Editor’s note: This article was originally published on Lori Cluff Schade’s blog. It has been republished here with permission.
Here is an actual text exchange that occurred between my teenage daughter and me the other night. I’d spent the entire evening seeing clients and was coming home exhausted. As soon as I walked in the door, my phone buzzed. Here’s how the text conversation proceeded:
Can I get a gym pass please?
How much? Ask dad.
xx per month, but I think it’s more up front to register.
So I can?!?!?!?!?!?!?!?!
Will you? He says he doesn’t have time to talk about it, but if it’s you he will because he likes you more.
read in British accent * Mother, please, you are my only hope
Well — since you wrote it with a British accent and everything sounds better with a British accent ….
🙂 🙂 🙂 🙂 🙂 🙂 🙂
Her (30 minutes later, after she knew my husband had come in to talk to me, but not about her gym membership): What did the beast say … BFG … Big Friendly Giant?
[I’m typing my response while saying out loud to husband … “Watch this …she’s going to freak out.”]
He said, “No,” but with a British accent
Her (within seconds)
Not friendly anymore, he’s the BRMLTMTAOKG BIG RUDE MEAN LOVES (son’s name) MORE THAN ANY OTHER KID GIANT
Am I supposed to read that in a British accent?
You don’t read it in any accent because I’m going depressed and not talking to anyone since dad hates me
So should I find you a British therapist?
Before I proceed, lest you judge me for being flippant, I should point out that my daughter does not have a history of depression or suicidality, so I was pretty sure she was joking. My kids all enjoy dangling psychobabble in front of me to see if I’ll take the bait.
My laziness in this short transcript exists in my immediate and not unusual response to “Ask dad,” especially in this instance in which I believed my daughter should already know that I am the “gymnastics, dance, music, theater” parent and my husband is the “sports, scouts, gym membership” parent. Besides that, my kids all know I’m the “bad cop,” and my husband is “good cop.” Sheesh! Hadn’t she lived in this household for 16 years already? She was in clear violation of an implicit standard.
However, this was really about the fact that I didn’t want to put forth the energy to deal with it and was clearly trying to make it my husband’s problem instead. The fact is, I just didn’t want to think about one more thing.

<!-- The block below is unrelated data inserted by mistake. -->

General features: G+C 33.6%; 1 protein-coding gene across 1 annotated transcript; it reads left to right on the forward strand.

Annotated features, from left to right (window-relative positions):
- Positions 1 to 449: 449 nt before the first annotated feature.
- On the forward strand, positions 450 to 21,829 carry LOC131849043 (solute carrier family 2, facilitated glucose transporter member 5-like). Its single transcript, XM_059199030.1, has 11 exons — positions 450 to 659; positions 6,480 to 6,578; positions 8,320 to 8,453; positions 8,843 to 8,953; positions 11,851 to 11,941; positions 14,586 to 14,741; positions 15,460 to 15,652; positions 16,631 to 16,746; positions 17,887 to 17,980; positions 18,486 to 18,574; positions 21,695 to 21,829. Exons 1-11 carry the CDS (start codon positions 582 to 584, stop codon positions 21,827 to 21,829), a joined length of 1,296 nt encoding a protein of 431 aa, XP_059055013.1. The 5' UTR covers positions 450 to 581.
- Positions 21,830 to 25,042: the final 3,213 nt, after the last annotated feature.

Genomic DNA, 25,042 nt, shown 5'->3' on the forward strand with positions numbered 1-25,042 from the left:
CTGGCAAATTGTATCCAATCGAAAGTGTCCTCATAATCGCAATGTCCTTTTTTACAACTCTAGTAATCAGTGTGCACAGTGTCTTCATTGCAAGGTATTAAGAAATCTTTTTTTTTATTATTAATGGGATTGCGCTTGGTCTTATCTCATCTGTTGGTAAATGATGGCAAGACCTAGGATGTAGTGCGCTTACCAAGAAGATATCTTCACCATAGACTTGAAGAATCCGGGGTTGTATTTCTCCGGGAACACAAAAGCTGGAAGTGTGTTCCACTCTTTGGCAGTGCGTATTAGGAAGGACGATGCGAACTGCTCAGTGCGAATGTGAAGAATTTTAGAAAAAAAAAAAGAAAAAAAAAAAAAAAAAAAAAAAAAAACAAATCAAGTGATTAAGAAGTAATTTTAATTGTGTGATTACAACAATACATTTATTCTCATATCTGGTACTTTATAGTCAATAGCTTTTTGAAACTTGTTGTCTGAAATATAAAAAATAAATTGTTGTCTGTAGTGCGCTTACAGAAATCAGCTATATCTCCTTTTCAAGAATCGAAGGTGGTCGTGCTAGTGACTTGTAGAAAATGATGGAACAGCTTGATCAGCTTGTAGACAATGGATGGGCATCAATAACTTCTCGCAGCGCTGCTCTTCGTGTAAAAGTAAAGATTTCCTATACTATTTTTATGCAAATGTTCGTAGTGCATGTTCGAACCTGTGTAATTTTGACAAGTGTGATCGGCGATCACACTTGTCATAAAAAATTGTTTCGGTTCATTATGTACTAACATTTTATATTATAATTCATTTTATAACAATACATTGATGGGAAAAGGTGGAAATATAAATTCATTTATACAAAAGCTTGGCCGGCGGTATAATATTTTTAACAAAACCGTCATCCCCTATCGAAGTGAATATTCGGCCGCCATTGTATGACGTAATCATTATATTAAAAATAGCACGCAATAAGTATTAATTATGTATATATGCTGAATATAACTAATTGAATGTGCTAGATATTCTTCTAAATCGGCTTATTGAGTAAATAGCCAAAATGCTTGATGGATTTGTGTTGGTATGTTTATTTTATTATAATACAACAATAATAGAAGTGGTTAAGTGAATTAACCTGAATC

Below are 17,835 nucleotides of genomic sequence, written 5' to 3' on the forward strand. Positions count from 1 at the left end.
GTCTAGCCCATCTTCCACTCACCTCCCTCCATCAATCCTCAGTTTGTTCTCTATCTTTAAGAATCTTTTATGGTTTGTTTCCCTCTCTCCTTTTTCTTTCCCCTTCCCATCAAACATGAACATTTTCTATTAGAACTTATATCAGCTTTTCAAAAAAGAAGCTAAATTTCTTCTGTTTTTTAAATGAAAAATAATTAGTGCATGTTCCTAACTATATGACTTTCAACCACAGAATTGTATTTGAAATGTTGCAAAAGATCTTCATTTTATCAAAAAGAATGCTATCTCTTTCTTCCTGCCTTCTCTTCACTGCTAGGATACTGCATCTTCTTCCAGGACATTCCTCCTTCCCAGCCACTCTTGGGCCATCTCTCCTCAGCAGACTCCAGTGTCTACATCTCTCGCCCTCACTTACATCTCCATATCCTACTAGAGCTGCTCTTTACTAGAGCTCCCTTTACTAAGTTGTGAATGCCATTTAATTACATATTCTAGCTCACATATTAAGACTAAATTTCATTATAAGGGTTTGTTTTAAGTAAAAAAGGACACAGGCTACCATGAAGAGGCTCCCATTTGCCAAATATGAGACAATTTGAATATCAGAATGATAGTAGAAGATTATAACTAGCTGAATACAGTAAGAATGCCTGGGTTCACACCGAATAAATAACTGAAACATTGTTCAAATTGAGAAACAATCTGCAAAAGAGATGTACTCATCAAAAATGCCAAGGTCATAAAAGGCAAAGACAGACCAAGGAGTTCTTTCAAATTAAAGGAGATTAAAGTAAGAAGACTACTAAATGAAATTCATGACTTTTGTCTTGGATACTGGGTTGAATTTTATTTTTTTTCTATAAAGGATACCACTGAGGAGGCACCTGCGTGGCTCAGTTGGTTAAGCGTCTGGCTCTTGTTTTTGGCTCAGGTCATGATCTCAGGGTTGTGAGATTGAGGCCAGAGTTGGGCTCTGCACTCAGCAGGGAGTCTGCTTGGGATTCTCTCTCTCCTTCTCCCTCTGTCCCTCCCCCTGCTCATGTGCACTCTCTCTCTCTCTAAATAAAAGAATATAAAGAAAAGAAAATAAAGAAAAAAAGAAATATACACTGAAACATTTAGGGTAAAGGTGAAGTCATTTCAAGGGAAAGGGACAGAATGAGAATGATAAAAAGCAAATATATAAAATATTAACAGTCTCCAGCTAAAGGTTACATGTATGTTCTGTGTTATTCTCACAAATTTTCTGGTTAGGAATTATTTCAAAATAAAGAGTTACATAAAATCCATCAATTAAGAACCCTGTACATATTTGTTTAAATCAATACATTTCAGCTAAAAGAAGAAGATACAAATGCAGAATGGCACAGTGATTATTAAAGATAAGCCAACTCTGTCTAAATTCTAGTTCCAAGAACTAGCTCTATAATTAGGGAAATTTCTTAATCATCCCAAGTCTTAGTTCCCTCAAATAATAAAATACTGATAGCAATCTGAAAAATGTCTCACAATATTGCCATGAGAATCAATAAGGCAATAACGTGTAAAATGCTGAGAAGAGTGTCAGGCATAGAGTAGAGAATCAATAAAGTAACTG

This exchange probably sounds familiar. In fact, I can’t count how many times when I have said, “Ask dad,” my kids will say, “I did. He said to ask you,” and I have the audacity to be annoyed that he was beating me to the punch. Plus, he’s way better at being avoidant then I am, largely due to my impatience for unresolved concerns, so he can usually win at that game.
I have to admit that I know better. This is not the stuff you learn in parenting classes, folks. I have researched many, many parenting programs, and I can’t ever remember reading anywhere, “When your child asks your permission for something, immediately tell them to ask the other parent.”
If I were following my own parenting advice, I would say something mature and intelligent like, “This sounds really important to you. Let me discuss this with your father, and when we have made a unified decision, I will let you know, and we can figure out the details about cost, payment, etc. We might be able to help you out, but you will be expected to contribute…” blah blah blah.
So why didn’t I? The words take up less than a paragraph. It would have been less than a minute of my time.
The answer lies in three words: Parental Brain Fry.
We get tired. I wasn’t in the mood to deal with any emotion if she didn’t like my answer. Plus, I didn’t want to have to decide on the fly and then regret my decision later.
Bottom line: I just didn’t WANT to deal with it.
Welcome to the messy world of parenting. We’re tired. Our kids are younger and more energetic than we are. In the world of parenting, the main predictable feature is unpredictability, which is why most parenting programs are so theoretically elegant and so executably clumsy. Many parenting programs read like recipes where one of the ingredients is “children,” but there is little acknowledgment that each child brings individual temperament, preferences, and responses to the equation. It’s like adding a different spice to the recipe every time, so you’re never quite sure what you’re going to get.
So, when it comes to riding the parenting roller coaster, we are inevitably going to have those crazy moments when we really just want to hand off the parenting torch for a while. That’s normal. We will all engage in lazy parenting. Cultivating a sense of humor can help you with the ride and sometimes preserve a precarious relationship with teens. It also helps to spend as much time as you can engaging in positive ways to buffer yourself against the storms of adolescence, so that when you are exhausted, your missteps won’t completely derail the bond you have created. After all, parental brain fry is quite common — even in Britain.